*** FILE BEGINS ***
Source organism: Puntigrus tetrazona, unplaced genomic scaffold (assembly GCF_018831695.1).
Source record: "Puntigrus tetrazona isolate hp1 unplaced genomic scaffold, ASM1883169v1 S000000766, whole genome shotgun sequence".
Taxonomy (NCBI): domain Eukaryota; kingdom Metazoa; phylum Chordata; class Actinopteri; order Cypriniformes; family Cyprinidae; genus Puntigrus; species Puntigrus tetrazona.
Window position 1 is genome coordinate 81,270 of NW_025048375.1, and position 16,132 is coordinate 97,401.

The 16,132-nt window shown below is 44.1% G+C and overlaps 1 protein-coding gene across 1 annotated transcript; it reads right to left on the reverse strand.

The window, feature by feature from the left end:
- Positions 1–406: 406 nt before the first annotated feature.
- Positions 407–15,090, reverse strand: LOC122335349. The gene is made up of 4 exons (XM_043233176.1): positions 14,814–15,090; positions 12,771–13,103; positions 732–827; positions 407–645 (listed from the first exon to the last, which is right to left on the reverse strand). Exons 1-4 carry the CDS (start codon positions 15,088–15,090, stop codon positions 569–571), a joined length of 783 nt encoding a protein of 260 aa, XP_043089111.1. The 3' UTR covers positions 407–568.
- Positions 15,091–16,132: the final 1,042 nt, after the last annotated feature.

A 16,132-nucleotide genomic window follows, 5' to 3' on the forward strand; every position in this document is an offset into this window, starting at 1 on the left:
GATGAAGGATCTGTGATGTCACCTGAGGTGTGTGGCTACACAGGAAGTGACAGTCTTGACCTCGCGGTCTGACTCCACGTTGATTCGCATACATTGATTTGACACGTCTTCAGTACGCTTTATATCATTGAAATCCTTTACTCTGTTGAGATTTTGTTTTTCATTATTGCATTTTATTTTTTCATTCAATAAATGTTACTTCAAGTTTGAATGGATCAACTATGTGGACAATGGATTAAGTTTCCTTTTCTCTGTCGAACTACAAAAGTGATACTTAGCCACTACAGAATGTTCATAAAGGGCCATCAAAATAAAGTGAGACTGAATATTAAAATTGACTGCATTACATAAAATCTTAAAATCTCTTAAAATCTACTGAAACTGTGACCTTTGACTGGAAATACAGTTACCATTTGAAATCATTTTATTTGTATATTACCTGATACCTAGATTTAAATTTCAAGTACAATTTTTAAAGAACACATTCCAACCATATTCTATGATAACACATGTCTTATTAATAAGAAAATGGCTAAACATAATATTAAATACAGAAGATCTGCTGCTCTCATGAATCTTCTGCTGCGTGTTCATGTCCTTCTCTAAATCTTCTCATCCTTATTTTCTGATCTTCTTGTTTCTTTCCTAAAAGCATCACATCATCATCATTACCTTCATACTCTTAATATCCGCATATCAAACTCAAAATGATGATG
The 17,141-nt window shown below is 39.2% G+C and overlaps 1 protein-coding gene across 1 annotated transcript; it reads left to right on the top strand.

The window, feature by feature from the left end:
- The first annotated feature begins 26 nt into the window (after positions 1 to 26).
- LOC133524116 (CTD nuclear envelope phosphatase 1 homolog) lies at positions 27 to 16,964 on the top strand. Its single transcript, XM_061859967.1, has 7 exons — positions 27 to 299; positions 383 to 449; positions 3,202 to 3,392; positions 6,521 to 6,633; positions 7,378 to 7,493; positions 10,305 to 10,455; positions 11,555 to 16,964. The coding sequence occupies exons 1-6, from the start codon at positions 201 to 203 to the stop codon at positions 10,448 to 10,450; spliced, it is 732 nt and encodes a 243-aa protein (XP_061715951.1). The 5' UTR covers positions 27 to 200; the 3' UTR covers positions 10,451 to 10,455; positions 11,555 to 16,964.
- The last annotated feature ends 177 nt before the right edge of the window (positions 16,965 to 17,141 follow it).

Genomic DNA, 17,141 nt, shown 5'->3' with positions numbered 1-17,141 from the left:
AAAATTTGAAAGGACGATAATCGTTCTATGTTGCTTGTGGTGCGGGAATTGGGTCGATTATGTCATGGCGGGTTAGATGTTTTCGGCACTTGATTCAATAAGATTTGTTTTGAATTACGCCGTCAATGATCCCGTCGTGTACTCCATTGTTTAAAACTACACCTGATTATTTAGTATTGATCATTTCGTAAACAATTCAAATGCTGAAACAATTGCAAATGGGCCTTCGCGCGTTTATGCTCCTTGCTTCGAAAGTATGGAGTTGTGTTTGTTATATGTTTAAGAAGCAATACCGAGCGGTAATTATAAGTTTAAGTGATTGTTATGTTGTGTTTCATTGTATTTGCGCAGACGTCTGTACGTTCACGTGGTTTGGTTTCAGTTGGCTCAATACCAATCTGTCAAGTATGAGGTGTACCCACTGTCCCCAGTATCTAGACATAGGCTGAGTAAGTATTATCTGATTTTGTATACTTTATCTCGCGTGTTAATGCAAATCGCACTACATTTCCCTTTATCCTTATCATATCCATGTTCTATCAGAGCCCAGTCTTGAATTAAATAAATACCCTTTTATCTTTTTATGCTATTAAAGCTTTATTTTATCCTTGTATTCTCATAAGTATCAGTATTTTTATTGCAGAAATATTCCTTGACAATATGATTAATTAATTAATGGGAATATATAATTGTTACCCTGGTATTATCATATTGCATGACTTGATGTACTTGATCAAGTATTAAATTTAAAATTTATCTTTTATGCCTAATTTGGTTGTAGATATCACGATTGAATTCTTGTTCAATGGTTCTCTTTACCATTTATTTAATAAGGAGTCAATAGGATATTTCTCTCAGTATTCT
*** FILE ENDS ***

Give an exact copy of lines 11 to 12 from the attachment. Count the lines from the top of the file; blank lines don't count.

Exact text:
GATGAAGGATCTGTGATGTCACCTGAGGTGTGTGGCTACACAGGAAGTGACAGTCTTGACCTCGCGGTCTGACTCCACGTTGATTCGCATACATTGATTTGACACGTCTTCAGTACGCTTTATATCATTGAAATCCTTTACTCTGTTGAGATTTTGTTTTTCATTATTGCATTTTATTTTTTCATTCAATAAATGTTACTTCAAGTTTGAATGGATCAACTATGTGGACAATGGATTAAGTTTCCTTTTCTCTGTCGAACTACAAAAGTGATACTTAGCCACTACAGAATGTTCATAAAGGGCCATCAAAATAAAGTGAGACTGAATATTAAAATTGACTGCATTACATAAAATCTTAAAATCTCTTAAAATCTACTGAAACTGTGACCTTTGACTGGAAATACAGTTACCATTTGAAATCATTTTATTTGTATATTACCTGATACCTAGATTTAAATTTCAAGTACAATTTTTAAAGAACACATTCCAACCATATTCTATGATAACACATGTCTTATTAATAAGAAAATGGCTAAACATAATATTAAATACAGAAGATCTGCTGCTCTCATGAATCTTCTGCTGCGTGTTCATGTCCTTCTCTAAATCTTCTCATCCTTATTTTCTGATCTTCTTGTTTCTTTCCTAAAAGCATCACATCATCATCATTACCTTCATACTCTTAATATCCGCATATCAAACTCAAAATGATGATG
The 17,141-nt window shown below is 39.2% G+C and overlaps 1 protein-coding gene across 1 annotated transcript; it reads left to right on the top strand.